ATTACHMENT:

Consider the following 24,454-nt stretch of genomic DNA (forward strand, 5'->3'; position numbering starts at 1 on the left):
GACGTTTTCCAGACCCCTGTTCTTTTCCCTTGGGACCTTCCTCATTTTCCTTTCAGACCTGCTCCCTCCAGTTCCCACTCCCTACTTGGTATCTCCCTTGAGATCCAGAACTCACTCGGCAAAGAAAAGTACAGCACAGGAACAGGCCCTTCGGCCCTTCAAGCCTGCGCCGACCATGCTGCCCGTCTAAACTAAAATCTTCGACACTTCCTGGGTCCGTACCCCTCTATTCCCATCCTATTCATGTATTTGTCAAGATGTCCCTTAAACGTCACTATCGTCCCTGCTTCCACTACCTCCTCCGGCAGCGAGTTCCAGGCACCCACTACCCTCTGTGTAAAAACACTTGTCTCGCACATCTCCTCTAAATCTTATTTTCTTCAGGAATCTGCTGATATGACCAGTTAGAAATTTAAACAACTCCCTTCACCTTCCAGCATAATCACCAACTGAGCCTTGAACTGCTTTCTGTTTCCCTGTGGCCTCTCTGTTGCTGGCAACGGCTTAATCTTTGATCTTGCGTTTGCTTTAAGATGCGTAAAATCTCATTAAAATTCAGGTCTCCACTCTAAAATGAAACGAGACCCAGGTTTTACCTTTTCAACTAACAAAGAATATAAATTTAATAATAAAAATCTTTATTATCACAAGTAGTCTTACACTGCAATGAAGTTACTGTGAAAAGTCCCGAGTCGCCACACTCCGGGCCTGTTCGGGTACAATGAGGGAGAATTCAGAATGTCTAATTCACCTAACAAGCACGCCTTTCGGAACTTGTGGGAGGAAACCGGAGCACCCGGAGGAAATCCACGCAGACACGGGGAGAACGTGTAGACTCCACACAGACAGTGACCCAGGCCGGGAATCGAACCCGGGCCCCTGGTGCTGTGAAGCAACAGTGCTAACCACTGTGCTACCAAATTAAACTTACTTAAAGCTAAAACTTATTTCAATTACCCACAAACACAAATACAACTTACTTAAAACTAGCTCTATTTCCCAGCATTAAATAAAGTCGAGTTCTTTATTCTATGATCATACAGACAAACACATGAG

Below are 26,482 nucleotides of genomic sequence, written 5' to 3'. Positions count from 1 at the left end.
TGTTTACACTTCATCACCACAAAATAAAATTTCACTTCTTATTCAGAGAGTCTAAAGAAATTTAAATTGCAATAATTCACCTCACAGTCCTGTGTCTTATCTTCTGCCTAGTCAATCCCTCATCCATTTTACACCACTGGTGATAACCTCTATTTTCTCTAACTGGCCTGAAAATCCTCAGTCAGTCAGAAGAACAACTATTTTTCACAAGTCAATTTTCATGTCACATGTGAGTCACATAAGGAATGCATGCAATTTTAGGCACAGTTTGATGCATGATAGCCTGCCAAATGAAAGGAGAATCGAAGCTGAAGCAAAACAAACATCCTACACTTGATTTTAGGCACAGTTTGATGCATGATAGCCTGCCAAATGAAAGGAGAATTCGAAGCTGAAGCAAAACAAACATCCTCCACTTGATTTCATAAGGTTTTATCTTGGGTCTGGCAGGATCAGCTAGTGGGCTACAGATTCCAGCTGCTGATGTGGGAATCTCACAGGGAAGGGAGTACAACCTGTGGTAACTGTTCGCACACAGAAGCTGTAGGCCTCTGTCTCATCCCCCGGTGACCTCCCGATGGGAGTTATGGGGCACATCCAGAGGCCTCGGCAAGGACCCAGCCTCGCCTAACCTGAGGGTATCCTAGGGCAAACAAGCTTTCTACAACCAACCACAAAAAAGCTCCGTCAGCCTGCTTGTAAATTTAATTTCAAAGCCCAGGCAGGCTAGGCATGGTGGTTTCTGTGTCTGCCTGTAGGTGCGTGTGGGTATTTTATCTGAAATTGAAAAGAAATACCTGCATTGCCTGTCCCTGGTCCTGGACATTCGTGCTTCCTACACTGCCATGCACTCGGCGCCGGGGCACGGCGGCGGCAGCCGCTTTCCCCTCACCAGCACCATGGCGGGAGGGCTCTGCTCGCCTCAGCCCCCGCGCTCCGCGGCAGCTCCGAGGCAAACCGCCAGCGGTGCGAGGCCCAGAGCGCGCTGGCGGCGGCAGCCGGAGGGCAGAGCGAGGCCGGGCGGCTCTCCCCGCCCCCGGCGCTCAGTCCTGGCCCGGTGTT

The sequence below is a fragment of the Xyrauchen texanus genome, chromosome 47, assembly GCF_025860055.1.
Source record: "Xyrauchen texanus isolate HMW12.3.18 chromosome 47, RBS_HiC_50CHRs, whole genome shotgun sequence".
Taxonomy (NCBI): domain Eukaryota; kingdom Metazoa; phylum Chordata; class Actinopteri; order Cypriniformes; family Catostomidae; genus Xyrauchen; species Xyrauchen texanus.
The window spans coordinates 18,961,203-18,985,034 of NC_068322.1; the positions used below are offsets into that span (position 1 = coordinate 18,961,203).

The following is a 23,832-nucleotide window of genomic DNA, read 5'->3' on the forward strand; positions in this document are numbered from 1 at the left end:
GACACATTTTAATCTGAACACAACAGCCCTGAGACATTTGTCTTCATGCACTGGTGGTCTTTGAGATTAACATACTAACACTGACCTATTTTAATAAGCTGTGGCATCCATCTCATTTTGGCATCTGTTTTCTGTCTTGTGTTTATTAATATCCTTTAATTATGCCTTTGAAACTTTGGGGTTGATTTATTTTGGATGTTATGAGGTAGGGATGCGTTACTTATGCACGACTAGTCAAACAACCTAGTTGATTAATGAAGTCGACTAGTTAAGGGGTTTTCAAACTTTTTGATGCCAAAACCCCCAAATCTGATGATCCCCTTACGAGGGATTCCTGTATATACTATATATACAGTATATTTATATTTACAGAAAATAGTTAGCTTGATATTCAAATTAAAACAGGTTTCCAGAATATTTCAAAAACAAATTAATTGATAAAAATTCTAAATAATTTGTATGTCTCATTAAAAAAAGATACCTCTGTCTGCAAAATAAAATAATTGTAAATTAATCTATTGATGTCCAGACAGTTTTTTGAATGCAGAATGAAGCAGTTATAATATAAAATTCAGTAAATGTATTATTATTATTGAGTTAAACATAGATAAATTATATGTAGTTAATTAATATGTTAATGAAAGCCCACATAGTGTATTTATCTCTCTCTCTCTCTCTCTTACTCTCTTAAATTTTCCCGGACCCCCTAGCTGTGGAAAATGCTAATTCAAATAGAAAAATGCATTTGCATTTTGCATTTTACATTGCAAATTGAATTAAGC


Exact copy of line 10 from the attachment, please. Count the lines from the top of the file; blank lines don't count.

GACACATTTTAATCTGAACACAACAGCCCTGAGACATTTGTCTTCATGCACTGGTGGTCTTTGAGATTAACATACTAACACTGACCTATTTTAATAAGCTGTGGCATCCATCTCATTTTGGCATCTGTTTTCTGTCTTGTGTTTATTAATATCCTTTAATTATGCCTTTGAAACTTTGGGGTTGATTTATTTTGGATGTTATGAGGTAGGGATGCGTTACTTATGCACGACTAGTCAAACAACCTAGTTGATTAATGAAGTCGACTAGTTAAGGGGTTTTCAAACTTTTTGATGCCAAAACCCCCAAATCTGATGATCCCCTTACGAGGGATTCCTGTATATACTATATATACAGTATATTTATATTTACAGAAAATAGTTAGCTTGATATTCAAATTAAAACAGGTTTCCAGAATATTTCAAAAACAAATTAATTGATAAAAATTCTAAATAATTTGTATGTCTCATTAAAAAAAGATACCTCTGTCTGCAAAATAAAATAATTGTAAATTAATCTATTGATGTCCAGACAGTTTTTTGAATGCAGAATGAAGCAGTTATAATATAAAATTCAGTAAATGTATTATTATTATTGAGTTAAACATAGATAAATTATATGTAGTTAATTAATATGTTAATGAAAGCCCACATAGTGTATTTATCTCTCTCTCTCTCTCTCTTACTCTCTTAAATTTTCCCGGACCCCCTAGCTGTGGAAAATGCTAATTCAAATAGAAAAATGCATTTGCATTTTGCATTTTACATTGCAAATTGAATTAAGC